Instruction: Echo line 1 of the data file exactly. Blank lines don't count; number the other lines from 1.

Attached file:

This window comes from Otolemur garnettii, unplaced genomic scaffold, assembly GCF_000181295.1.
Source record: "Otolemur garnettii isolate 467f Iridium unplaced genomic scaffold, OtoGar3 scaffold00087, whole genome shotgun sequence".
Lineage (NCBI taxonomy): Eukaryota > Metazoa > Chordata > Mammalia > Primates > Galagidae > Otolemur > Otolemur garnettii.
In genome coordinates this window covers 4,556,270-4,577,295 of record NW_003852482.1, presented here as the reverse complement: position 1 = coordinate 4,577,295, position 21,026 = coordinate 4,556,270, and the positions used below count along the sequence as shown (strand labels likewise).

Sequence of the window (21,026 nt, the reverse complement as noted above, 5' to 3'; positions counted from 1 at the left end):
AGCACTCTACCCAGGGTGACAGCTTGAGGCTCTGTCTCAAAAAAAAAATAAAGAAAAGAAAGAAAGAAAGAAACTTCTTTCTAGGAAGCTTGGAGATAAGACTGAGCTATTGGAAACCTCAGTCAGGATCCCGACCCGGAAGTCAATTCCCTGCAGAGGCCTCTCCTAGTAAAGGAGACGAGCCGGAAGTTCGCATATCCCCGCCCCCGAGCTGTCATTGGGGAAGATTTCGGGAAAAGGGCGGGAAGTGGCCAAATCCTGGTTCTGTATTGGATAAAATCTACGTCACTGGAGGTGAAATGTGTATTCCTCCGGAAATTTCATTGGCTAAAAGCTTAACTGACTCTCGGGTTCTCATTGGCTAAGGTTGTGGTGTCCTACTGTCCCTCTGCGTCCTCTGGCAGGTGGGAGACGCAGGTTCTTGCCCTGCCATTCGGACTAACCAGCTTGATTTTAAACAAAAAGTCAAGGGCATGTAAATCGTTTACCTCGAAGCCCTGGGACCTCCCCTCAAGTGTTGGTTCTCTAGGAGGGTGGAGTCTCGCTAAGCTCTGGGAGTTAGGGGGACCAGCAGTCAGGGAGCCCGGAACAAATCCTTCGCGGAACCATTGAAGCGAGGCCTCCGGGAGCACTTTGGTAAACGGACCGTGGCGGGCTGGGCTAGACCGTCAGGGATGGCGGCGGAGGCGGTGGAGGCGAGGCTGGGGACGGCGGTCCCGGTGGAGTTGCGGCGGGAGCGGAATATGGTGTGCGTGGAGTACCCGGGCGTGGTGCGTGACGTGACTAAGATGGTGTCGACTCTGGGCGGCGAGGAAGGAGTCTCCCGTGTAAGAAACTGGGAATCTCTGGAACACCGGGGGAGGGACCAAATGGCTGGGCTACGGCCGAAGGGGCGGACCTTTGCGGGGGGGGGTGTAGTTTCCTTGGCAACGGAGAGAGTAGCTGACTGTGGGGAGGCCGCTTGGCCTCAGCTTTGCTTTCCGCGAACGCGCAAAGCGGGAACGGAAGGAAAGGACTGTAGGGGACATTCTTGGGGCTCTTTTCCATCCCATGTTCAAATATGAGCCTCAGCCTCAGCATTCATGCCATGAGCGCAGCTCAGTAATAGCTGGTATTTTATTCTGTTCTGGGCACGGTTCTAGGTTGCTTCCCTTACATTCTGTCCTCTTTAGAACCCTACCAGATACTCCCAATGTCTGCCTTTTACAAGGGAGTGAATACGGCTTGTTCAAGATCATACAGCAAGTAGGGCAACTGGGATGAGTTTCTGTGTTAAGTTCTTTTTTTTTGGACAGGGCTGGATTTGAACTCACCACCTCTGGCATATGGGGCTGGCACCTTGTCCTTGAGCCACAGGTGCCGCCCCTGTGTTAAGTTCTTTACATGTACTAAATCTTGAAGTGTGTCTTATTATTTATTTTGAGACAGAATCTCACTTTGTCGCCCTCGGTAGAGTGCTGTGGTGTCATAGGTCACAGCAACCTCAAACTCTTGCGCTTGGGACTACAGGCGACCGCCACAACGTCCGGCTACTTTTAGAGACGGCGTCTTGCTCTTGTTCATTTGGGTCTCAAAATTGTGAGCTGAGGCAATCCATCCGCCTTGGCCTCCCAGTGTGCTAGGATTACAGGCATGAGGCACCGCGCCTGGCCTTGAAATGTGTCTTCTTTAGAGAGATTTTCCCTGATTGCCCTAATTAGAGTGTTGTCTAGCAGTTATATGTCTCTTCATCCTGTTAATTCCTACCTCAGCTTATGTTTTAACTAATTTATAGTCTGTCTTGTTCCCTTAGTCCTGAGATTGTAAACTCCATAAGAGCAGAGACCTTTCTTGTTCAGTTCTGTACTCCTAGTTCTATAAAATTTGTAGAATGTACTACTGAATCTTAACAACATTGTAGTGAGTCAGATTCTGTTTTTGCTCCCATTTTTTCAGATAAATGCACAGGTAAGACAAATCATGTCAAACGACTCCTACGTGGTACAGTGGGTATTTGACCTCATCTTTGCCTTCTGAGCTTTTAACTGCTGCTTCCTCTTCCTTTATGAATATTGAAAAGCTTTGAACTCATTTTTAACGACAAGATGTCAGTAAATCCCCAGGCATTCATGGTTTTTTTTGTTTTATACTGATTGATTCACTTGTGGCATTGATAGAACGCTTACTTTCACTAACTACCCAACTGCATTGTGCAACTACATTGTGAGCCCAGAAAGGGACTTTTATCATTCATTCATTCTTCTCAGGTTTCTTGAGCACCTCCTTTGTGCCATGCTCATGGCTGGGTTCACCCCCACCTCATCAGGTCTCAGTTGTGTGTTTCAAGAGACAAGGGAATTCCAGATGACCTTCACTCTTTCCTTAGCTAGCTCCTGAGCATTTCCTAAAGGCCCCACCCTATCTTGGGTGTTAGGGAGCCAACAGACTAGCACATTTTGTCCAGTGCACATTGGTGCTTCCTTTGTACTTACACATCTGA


This window comes from Otolemur garnettii, unplaced genomic scaffold, assembly GCF_000181295.1.